The economic calendar is light, and the market week will be shortened. There is no holiday this week, but expect many participants to take off early for a long weekend. If interest remain above 3% on the ten-year note, that will be the focus.
The economic calendar is normal, but there will be a lot of competing news – Korean talks, China negotiations, and the Trump legal team’s announcement about whether the President will meet with Special Counsel Mueller. And those are just the items we know about!
The economic calendar is normal, with an emphasis on inflation data. The week will begin with analysis of the annual Berkshire Hathaway meeting, the wisdom of Buffett and Munger, and a multi-hour CNBC program including Warren Buffett, Charlie Munger, and Bill Gates.
The economic calendar is huge, including the most important monthly data and plenty of earnings reports. With a Fed meeting on the calendar and Tuesday’s decline attributed to the ten-year note touching 3%, the punditry will be asking: Will economic data drive interest rates higher?
The economic calendar is normal, with an emphasis on housing. Earnings season begins in earnest, with widespread, high expectations.
The economic calendar has several of the most important reports. The managerial rosters will be back at full strength, perhaps after an extra day or two off. Investment committees will consider implications from Q1 results. Pundits will try to explain what it all means.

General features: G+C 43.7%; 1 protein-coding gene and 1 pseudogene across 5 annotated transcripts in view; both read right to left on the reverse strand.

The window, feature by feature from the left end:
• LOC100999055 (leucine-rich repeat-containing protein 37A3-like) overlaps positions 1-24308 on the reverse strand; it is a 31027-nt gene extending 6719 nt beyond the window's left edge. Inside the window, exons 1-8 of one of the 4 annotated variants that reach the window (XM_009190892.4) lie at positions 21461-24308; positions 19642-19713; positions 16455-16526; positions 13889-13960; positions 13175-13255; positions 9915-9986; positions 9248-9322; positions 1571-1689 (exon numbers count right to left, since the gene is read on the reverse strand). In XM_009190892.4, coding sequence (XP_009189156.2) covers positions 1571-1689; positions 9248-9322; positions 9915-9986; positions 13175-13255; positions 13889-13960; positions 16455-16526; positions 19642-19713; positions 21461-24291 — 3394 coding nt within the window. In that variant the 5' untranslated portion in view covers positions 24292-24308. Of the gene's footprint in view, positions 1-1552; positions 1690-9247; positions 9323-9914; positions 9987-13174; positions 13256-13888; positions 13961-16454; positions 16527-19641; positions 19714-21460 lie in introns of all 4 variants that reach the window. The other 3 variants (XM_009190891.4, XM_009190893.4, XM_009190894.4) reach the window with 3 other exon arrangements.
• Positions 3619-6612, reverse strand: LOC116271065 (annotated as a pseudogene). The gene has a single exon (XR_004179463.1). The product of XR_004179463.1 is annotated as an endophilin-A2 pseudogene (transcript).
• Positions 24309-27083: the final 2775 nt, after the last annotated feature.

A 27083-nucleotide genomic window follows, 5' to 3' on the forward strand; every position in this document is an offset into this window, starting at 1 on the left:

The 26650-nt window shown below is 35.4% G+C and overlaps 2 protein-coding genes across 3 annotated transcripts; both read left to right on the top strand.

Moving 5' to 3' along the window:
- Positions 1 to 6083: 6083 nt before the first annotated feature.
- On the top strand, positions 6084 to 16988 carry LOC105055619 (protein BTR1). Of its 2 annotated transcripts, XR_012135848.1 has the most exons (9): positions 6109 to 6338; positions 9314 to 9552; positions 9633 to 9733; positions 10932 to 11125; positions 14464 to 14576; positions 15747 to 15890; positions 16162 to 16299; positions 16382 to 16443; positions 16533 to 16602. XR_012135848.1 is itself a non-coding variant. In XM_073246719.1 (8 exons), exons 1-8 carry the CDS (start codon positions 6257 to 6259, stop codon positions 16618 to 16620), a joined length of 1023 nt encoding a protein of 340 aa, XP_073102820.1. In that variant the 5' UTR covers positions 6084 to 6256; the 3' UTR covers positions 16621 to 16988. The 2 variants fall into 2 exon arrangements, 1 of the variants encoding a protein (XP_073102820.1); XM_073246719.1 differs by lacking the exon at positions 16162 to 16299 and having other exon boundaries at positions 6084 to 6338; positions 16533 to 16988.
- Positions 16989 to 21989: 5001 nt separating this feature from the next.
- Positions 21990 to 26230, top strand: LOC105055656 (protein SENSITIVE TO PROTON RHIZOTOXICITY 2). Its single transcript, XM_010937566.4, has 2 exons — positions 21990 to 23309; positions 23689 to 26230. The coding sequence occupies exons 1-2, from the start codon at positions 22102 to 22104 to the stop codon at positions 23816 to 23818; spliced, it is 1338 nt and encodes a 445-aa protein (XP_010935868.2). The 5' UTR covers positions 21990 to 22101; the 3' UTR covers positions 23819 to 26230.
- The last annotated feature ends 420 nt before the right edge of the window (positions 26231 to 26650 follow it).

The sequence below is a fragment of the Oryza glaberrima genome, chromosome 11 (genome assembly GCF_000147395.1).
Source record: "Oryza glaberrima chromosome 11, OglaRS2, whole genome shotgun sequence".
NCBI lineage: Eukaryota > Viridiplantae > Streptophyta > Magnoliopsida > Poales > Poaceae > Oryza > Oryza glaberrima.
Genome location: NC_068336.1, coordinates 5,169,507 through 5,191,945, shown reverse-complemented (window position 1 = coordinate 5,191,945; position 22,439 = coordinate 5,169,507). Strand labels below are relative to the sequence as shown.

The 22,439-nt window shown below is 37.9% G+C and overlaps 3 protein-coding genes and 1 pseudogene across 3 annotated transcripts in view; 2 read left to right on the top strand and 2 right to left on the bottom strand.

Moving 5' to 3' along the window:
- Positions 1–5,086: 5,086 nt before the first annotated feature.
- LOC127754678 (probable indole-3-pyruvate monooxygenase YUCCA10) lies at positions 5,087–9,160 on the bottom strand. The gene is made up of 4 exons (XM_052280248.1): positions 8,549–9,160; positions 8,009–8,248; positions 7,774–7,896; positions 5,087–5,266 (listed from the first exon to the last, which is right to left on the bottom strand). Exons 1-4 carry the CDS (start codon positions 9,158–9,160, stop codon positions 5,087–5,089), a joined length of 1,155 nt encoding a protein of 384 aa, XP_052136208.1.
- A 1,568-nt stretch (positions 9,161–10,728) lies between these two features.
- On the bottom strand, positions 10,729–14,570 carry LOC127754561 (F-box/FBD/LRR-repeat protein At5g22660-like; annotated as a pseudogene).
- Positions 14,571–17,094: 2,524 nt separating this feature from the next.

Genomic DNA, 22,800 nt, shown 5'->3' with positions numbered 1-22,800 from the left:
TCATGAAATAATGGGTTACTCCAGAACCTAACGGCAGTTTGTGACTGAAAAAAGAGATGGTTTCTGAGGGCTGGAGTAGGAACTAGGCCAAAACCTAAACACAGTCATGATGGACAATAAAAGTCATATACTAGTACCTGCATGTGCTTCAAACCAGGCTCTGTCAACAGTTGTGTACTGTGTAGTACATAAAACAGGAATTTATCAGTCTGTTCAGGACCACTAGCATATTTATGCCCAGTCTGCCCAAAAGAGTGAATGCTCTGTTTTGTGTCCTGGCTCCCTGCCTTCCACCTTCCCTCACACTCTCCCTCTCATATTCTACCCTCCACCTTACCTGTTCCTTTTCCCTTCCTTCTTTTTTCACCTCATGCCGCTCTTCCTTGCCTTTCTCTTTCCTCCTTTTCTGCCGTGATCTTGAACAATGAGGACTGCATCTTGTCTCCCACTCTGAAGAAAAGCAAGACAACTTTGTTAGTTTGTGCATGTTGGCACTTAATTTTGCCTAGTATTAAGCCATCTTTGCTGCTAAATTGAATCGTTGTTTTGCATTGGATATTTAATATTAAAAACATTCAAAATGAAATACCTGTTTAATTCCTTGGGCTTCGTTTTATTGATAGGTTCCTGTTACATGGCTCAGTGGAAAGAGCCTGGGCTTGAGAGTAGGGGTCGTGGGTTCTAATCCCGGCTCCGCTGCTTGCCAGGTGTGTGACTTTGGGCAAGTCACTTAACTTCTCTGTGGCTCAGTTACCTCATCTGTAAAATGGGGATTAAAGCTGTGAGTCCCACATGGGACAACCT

The economic calendar is normal but featuring the monthly employment report. Usually that would be the focus, and it might become so by week’s end. Until the situation is clarified, the paramount question will be: Has the US ignited a trade war?
The economic calendar is very light, and it is a holiday-shortened week. With the quadrennial CNBC switch to Olympic curling coverage after the market close, there is a little less air time to fill. What time and space remains will invite pundit opinion about last week’s stock rebound and the question: Is the coast clear?
The economic calendar is heavy. In the battle of competing explanations for the market declines, the inflation story has taken center stage. With both PPI and CPI scheduled for release this week, I expect many to be asking: Will rising inflation spark another leg down for bonds and stocks?
The economic calendar is normal, but some of the results might not be released on schedule. If the government remains shut down, economic news may take a back seat to the political maneuvering. While we don’t know how that will play out, we can expect an important stream of corporate earnings reports.